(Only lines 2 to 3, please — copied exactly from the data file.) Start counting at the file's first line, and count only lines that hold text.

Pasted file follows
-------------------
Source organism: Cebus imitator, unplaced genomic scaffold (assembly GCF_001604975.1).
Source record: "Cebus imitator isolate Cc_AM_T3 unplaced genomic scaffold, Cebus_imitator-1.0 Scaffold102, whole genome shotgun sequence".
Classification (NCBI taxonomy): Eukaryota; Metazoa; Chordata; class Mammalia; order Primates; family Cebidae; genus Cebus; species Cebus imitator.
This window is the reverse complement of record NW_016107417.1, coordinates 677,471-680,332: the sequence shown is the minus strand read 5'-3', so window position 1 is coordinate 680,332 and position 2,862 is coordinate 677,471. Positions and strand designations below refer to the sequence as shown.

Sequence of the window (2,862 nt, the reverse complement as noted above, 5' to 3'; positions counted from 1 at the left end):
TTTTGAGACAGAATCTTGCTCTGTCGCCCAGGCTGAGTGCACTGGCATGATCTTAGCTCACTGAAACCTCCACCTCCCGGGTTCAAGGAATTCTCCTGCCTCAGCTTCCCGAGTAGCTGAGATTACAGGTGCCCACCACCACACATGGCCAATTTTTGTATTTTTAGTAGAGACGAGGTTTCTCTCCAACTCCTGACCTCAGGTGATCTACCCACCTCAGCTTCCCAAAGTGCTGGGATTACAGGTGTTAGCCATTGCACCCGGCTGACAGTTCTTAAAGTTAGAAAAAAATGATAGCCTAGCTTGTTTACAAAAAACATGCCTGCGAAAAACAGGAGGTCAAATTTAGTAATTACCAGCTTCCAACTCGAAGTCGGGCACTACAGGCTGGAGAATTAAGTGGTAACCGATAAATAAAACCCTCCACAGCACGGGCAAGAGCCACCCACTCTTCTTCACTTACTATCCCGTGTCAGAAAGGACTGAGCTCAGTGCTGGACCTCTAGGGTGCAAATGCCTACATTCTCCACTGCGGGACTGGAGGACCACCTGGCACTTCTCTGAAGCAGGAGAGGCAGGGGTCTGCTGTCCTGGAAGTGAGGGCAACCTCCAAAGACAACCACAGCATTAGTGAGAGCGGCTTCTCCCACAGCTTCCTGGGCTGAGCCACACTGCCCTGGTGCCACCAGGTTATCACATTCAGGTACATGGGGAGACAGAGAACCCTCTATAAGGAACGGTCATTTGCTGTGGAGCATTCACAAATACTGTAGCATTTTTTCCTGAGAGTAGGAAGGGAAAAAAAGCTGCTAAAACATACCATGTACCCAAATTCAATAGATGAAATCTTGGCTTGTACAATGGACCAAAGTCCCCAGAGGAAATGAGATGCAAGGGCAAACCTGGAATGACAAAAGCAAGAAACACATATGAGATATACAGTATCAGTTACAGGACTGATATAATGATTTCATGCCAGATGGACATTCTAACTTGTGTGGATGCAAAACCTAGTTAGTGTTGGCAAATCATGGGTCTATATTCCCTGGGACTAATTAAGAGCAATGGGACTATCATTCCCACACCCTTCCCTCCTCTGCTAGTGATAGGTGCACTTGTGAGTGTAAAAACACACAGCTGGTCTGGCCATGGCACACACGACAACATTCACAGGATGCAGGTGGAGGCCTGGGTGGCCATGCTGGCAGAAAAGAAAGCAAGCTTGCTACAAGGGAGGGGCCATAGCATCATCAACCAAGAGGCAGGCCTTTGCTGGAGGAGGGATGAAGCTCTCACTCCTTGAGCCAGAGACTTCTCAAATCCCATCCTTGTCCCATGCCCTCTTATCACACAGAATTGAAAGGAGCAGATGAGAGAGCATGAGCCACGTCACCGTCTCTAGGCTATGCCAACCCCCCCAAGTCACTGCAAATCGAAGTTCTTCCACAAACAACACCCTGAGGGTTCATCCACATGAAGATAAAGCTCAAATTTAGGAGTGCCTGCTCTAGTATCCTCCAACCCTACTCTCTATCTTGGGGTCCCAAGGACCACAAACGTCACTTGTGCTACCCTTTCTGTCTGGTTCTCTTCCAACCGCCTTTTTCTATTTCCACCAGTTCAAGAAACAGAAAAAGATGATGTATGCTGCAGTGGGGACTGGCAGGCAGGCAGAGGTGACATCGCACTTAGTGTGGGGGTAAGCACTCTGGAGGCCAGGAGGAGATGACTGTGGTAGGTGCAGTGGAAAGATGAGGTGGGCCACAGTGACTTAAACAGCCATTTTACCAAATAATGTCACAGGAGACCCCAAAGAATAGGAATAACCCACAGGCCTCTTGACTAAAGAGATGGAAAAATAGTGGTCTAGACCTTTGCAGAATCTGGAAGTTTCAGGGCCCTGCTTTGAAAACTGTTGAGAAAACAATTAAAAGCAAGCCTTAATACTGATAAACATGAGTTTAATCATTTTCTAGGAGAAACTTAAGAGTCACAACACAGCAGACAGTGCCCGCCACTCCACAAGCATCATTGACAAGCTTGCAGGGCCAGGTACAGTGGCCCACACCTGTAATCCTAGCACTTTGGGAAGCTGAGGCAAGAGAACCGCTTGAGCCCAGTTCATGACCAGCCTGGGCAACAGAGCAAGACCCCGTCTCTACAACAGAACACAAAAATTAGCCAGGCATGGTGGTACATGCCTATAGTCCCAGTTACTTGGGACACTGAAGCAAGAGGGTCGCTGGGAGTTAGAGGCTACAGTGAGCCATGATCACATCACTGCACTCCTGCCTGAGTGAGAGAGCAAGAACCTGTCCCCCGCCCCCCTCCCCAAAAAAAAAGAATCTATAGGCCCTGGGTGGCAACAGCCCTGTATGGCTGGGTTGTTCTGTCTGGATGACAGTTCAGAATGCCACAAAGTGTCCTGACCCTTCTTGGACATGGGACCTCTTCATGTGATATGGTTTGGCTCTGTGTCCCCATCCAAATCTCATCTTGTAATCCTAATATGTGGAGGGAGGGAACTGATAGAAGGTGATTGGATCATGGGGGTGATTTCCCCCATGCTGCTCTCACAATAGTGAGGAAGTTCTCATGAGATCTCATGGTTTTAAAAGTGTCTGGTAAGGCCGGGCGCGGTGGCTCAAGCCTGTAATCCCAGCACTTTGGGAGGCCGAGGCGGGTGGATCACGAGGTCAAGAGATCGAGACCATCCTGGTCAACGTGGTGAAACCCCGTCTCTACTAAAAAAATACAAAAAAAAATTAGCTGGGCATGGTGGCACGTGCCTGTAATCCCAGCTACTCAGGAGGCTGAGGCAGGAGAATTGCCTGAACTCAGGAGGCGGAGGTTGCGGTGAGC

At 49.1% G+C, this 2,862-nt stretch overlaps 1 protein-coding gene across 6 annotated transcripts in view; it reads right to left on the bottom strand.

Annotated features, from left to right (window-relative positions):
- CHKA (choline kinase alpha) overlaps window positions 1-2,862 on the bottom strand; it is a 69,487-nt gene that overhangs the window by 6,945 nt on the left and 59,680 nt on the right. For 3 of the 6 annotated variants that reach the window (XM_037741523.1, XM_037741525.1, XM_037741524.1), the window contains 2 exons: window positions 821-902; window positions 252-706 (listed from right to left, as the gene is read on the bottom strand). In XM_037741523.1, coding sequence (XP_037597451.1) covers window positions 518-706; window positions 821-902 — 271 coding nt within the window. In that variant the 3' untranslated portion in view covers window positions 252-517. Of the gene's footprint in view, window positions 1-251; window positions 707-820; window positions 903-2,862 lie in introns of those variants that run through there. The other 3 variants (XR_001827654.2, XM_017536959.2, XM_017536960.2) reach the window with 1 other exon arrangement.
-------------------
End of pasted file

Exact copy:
Source record: "Cebus imitator isolate Cc_AM_T3 unplaced genomic scaffold, Cebus_imitator-1.0 Scaffold102, whole genome shotgun sequence".
Classification (NCBI taxonomy): Eukaryota; Metazoa; Chordata; class Mammalia; order Primates; family Cebidae; genus Cebus; species Cebus imitator.